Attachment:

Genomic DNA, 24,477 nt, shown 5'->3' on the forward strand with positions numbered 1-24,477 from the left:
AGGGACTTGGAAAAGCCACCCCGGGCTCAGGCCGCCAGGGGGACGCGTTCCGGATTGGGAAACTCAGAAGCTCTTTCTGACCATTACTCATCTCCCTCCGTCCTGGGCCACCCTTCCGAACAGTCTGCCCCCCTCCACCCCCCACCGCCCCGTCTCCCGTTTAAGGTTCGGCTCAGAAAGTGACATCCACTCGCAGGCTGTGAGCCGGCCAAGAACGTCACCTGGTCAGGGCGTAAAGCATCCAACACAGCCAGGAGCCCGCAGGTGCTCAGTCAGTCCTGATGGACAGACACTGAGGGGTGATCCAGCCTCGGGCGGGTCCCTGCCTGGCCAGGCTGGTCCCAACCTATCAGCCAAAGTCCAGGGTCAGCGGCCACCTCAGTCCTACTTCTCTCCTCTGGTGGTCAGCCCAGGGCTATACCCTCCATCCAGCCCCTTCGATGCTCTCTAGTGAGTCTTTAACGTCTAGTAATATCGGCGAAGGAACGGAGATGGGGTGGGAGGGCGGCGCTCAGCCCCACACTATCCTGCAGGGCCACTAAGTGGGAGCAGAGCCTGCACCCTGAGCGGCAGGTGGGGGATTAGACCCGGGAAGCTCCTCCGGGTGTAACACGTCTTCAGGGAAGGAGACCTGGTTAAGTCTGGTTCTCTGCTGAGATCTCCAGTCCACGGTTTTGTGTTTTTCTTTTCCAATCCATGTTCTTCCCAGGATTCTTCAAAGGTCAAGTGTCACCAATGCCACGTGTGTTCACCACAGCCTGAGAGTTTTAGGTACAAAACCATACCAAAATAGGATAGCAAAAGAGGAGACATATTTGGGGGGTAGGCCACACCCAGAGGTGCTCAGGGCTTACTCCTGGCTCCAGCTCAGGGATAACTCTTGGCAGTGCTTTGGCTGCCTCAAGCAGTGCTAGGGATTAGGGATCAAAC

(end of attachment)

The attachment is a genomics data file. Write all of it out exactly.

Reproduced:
Genomic DNA, 24,477 nt, shown 5'->3' on the forward strand with positions numbered 1-24,477 from the left:
AGGGACTTGGAAAAGCCACCCCGGGCTCAGGCCGCCAGGGGGACGCGTTCCGGATTGGGAAACTCAGAAGCTCTTTCTGACCATTACTCATCTCCCTCCGTCCTGGGCCACCCTTCCGAACAGTCTGCCCCCCTCCACCCCCCACCGCCCCGTCTCCCGTTTAAGGTTCGGCTCAGAAAGTGACATCCACTCGCAGGCTGTGAGCCGGCCAAGAACGTCACCTGGTCAGGGCGTAAAGCATCCAACACAGCCAGGAGCCCGCAGGTGCTCAGTCAGTCCTGATGGACAGACACTGAGGGGTGATCCAGCCTCGGGCGGGTCCCTGCCTGGCCAGGCTGGTCCCAACCTATCAGCCAAAGTCCAGGGTCAGCGGCCACCTCAGTCCTACTTCTCTCCTCTGGTGGTCAGCCCAGGGCTATACCCTCCATCCAGCCCCTTCGATGCTCTCTAGTGAGTCTTTAACGTCTAGTAATATCGGCGAAGGAACGGAGATGGGGTGGGAGGGCGGCGCTCAGCCCCACACTATCCTGCAGGGCCACTAAGTGGGAGCAGAGCCTGCACCCTGAGCGGCAGGTGGGGGATTAGACCCGGGAAGCTCCTCCGGGTGTAACACGTCTTCAGGGAAGGAGACCTGGTTAAGTCTGGTTCTCTGCTGAGATCTCCAGTCCACGGTTTTGTGTTTTTCTTTTCCAATCCATGTTCTTCCCAGGATTCTTCAAAGGTCAAGTGTCACCAATGCCACGTGTGTTCACCACAGCCTGAGAGTTTTAGGTACAAAACCATACCAAAATAGGATAGCAAAAGAGGAGACATATTTGGGGGGTAGGCCACACCCAGAGGTGCTCAGGGCTTACTCCTGGCTCCAGCTCAGGGATAACTCTTGGCAGTGCTTTGGCTGCCTCAAGCAGTGCTAGGGATTAGGGATCAAAC